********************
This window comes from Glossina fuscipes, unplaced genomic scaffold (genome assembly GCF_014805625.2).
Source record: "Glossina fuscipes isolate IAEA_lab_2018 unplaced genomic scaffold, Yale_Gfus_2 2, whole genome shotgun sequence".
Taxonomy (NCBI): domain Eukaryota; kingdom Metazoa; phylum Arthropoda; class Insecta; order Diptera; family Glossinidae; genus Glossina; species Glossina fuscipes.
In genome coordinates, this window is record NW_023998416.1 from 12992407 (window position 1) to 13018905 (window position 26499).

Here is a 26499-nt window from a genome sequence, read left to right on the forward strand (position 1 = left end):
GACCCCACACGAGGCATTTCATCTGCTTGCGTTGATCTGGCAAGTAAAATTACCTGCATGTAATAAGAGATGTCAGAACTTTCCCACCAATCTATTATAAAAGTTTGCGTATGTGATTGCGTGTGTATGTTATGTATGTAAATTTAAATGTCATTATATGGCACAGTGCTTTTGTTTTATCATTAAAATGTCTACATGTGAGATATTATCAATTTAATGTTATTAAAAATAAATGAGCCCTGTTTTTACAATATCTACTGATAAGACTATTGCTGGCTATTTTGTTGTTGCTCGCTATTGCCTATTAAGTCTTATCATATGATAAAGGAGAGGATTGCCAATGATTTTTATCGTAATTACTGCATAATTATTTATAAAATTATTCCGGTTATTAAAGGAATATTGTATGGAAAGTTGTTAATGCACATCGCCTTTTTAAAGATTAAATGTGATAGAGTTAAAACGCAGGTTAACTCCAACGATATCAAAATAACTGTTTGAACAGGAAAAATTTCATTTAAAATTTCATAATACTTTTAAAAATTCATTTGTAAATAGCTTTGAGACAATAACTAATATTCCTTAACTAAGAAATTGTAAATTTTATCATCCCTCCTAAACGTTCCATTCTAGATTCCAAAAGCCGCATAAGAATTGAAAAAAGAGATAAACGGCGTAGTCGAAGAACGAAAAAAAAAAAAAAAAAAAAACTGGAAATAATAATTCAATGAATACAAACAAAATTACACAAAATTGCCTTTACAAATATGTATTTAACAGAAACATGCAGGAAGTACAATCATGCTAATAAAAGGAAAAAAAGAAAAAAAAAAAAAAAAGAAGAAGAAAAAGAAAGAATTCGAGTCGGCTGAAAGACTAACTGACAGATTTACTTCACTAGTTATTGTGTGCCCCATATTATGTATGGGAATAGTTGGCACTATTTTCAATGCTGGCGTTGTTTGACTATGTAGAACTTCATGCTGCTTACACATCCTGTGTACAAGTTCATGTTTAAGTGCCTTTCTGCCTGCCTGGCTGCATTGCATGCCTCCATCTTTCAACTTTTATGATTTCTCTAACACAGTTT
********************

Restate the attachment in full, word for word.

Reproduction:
This window comes from Glossina fuscipes, unplaced genomic scaffold (genome assembly GCF_014805625.2).
Source record: "Glossina fuscipes isolate IAEA_lab_2018 unplaced genomic scaffold, Yale_Gfus_2 2, whole genome shotgun sequence".
Taxonomy (NCBI): domain Eukaryota; kingdom Metazoa; phylum Arthropoda; class Insecta; order Diptera; family Glossinidae; genus Glossina; species Glossina fuscipes.
In genome coordinates, this window is record NW_023998416.1 from 12992407 (window position 1) to 13018905 (window position 26499).

Here is a 26499-nt window from a genome sequence, read left to right on the forward strand (position 1 = left end):
GACCCCACACGAGGCATTTCATCTGCTTGCGTTGATCTGGCAAGTAAAATTACCTGCATGTAATAAGAGATGTCAGAACTTTCCCACCAATCTATTATAAAAGTTTGCGTATGTGATTGCGTGTGTATGTTATGTATGTAAATTTAAATGTCATTATATGGCACAGTGCTTTTGTTTTATCATTAAAATGTCTACATGTGAGATATTATCAATTTAATGTTATTAAAAATAAATGAGCCCTGTTTTTACAATATCTACTGATAAGACTATTGCTGGCTATTTTGTTGTTGCTCGCTATTGCCTATTAAGTCTTATCATATGATAAAGGAGAGGATTGCCAATGATTTTTATCGTAATTACTGCATAATTATTTATAAAATTATTCCGGTTATTAAAGGAATATTGTATGGAAAGTTGTTAATGCACATCGCCTTTTTAAAGATTAAATGTGATAGAGTTAAAACGCAGGTTAACTCCAACGATATCAAAATAACTGTTTGAACAGGAAAAATTTCATTTAAAATTTCATAATACTTTTAAAAATTCATTTGTAAATAGCTTTGAGACAATAACTAATATTCCTTAACTAAGAAATTGTAAATTTTATCATCCCTCCTAAACGTTCCATTCTAGATTCCAAAAGCCGCATAAGAATTGAAAAAAGAGATAAACGGCGTAGTCGAAGAACGAAAAAAAAAAAAAAAAAAAAACTGGAAATAATAATTCAATGAATACAAACAAAATTACACAAAATTGCCTTTACAAATATGTATTTAACAGAAACATGCAGGAAGTACAATCATGCTAATAAAAGGAAAAAAAGAAAAAAAAAAAAAAAAGAAGAAGAAAAAGAAAGAATTCGAGTCGGCTGAAAGACTAACTGACAGATTTACTTCACTAGTTATTGTGTGCCCCATATTATGTATGGGAATAGTTGGCACTATTTTCAATGCTGGCGTTGTTTGACTATGTAGAACTTCATGCTGCTTACACATCCTGTGTACAAGTTCATGTTTAAGTGCCTTTCTGCCTGCCTGGCTGCATTGCATGCCTCCATCTTTCAACTTTTATGATTTCTCTAACACAGTTT